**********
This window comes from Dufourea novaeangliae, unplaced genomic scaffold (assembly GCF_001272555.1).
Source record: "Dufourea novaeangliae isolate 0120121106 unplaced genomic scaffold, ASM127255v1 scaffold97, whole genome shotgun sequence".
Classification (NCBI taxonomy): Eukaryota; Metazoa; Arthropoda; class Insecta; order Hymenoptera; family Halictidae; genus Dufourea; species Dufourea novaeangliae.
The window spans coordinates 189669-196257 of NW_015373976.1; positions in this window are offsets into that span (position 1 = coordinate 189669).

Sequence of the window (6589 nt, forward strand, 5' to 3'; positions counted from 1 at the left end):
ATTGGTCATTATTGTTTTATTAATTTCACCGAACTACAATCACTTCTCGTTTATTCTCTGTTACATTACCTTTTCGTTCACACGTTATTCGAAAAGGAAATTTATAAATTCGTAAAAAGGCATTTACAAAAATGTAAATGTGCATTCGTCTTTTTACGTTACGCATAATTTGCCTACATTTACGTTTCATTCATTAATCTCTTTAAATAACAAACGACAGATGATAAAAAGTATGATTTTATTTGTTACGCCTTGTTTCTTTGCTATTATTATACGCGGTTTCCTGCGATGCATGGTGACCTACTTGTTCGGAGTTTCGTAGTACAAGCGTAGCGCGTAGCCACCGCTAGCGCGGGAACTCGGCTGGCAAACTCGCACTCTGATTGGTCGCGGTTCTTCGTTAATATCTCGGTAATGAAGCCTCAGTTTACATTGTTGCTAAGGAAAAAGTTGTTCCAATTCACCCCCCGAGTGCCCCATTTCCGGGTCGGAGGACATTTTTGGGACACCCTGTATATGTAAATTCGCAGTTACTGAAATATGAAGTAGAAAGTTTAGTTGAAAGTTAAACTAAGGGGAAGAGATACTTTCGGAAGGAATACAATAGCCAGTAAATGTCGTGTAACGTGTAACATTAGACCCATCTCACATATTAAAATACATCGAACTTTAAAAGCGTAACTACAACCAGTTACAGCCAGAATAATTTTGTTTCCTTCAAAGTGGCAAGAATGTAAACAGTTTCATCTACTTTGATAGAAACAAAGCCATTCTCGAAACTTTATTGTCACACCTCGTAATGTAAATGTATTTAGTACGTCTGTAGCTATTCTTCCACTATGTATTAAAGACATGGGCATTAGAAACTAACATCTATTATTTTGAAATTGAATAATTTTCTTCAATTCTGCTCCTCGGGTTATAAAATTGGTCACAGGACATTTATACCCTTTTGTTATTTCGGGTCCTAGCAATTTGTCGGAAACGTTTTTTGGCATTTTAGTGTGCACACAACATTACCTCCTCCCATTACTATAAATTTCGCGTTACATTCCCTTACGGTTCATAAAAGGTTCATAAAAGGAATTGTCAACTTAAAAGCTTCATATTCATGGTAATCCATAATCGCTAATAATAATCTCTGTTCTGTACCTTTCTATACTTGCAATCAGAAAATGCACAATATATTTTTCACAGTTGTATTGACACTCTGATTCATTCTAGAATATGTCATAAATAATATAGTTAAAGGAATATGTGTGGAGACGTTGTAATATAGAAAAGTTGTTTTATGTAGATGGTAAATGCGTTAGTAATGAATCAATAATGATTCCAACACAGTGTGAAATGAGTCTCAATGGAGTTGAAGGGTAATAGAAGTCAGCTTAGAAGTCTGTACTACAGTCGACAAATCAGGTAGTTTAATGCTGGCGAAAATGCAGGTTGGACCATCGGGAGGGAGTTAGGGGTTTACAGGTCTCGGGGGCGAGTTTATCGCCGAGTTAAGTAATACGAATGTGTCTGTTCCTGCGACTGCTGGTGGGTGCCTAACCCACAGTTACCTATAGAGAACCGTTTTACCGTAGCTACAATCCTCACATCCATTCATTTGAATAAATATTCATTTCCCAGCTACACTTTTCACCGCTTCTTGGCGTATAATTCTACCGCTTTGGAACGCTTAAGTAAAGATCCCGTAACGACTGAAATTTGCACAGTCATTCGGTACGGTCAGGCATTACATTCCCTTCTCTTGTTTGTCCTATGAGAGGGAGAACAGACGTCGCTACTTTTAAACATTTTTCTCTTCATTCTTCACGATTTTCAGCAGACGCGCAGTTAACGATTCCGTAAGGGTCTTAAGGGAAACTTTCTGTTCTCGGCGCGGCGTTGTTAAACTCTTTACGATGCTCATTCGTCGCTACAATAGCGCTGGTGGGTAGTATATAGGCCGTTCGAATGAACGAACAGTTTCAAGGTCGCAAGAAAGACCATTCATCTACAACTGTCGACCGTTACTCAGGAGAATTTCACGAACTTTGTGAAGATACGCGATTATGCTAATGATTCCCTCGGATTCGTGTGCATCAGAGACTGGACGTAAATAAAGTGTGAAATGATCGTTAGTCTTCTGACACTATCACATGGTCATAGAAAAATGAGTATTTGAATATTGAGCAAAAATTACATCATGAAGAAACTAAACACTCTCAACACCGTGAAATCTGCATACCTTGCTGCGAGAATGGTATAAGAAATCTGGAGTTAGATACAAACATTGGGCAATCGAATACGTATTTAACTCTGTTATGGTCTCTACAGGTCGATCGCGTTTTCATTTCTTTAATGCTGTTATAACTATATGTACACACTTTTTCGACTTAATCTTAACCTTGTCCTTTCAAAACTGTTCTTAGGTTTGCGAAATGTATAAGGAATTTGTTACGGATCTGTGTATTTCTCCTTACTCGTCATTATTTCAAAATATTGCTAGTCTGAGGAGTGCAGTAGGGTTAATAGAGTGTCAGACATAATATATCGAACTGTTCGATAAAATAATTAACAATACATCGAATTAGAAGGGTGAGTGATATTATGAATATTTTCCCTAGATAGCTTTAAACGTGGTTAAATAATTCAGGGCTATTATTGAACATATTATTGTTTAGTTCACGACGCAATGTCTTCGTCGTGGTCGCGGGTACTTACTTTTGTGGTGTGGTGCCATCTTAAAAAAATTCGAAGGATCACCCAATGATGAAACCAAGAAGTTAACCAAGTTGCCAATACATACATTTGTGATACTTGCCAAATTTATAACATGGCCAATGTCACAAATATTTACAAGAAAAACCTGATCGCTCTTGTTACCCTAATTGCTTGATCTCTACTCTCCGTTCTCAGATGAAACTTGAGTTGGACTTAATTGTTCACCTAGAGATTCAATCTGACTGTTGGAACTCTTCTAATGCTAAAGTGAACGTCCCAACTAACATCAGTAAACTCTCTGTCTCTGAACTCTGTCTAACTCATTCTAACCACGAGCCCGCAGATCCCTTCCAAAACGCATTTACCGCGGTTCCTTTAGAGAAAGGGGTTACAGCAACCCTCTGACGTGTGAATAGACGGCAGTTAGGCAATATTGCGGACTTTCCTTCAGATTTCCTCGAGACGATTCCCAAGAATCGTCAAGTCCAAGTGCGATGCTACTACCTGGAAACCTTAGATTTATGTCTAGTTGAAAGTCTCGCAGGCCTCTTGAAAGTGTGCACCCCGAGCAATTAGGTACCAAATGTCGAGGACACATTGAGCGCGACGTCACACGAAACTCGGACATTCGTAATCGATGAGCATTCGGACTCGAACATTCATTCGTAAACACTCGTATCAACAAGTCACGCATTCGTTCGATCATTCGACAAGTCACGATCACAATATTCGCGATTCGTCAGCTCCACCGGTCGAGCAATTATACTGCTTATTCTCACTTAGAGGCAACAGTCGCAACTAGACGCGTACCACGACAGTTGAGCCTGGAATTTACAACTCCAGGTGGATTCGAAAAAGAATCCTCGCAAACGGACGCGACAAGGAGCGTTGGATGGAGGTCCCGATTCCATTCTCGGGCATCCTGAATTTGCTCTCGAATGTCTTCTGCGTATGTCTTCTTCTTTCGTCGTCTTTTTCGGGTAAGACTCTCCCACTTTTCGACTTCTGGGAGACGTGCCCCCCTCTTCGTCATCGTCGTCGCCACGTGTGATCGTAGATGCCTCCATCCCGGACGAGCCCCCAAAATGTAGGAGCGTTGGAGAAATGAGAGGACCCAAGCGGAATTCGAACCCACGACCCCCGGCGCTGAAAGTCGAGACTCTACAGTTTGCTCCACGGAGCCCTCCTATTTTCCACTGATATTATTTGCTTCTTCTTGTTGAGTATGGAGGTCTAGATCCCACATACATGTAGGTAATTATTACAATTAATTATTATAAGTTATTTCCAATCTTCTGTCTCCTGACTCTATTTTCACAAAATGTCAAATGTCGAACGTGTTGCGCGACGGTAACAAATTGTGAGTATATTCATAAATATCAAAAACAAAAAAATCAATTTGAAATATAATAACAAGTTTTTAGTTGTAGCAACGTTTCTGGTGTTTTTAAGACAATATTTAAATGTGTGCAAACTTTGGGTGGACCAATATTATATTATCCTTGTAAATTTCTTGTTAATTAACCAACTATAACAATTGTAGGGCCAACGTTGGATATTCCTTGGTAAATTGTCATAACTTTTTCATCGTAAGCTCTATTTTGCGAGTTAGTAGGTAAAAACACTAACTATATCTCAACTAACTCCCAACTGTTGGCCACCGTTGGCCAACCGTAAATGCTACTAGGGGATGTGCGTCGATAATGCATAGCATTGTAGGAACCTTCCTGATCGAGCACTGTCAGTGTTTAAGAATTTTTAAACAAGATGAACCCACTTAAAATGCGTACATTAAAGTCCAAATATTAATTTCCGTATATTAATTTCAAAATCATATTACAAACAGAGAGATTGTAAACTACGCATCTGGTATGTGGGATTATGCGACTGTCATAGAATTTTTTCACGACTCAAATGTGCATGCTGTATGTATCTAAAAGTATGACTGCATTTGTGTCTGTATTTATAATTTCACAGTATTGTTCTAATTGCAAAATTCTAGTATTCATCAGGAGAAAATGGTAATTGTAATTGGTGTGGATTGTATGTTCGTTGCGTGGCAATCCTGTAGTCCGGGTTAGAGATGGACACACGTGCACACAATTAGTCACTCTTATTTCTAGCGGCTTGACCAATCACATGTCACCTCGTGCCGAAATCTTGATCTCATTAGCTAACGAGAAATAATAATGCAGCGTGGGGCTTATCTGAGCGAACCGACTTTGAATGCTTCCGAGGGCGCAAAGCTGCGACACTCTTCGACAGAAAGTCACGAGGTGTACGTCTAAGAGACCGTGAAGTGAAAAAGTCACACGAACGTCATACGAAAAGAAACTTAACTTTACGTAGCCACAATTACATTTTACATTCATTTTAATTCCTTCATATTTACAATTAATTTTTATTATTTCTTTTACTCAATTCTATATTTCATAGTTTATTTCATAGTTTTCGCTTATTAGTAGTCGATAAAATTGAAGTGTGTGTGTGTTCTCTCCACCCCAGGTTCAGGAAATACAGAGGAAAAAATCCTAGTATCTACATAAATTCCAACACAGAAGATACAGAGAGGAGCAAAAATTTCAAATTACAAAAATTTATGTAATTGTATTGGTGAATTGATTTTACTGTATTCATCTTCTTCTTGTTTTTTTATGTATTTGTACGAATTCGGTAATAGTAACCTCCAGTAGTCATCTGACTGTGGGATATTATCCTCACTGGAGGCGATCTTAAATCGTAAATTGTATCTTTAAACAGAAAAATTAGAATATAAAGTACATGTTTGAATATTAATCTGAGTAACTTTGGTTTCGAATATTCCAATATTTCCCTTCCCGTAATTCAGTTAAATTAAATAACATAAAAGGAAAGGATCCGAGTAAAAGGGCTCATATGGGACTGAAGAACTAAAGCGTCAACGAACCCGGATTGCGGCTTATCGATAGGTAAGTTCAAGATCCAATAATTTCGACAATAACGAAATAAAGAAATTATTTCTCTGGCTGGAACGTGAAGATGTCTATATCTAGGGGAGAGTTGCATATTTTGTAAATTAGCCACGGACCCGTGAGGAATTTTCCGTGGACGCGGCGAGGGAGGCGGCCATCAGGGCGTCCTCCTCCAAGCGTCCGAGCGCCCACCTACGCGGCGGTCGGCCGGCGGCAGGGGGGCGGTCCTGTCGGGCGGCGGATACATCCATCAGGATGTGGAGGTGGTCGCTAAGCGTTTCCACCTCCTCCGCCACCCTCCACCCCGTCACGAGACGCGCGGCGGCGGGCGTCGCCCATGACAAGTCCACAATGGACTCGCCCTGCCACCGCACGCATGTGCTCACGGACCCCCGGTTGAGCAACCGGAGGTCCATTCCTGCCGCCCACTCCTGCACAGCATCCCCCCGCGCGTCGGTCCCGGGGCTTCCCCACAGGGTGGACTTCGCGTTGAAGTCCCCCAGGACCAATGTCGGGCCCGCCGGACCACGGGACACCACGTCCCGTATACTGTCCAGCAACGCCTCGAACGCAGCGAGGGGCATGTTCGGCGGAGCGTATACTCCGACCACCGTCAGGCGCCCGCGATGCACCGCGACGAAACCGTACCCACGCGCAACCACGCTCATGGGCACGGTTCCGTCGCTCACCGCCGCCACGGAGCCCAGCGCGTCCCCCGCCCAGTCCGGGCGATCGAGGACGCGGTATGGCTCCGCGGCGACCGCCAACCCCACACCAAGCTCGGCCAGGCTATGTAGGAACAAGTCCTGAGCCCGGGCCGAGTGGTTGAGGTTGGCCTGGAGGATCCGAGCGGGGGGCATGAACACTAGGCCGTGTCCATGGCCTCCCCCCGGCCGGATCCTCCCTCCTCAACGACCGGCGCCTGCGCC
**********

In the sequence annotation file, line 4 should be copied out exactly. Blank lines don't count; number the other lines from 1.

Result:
The window spans coordinates 189669-196257 of NW_015373976.1; positions in this window are offsets into that span (position 1 = coordinate 189669).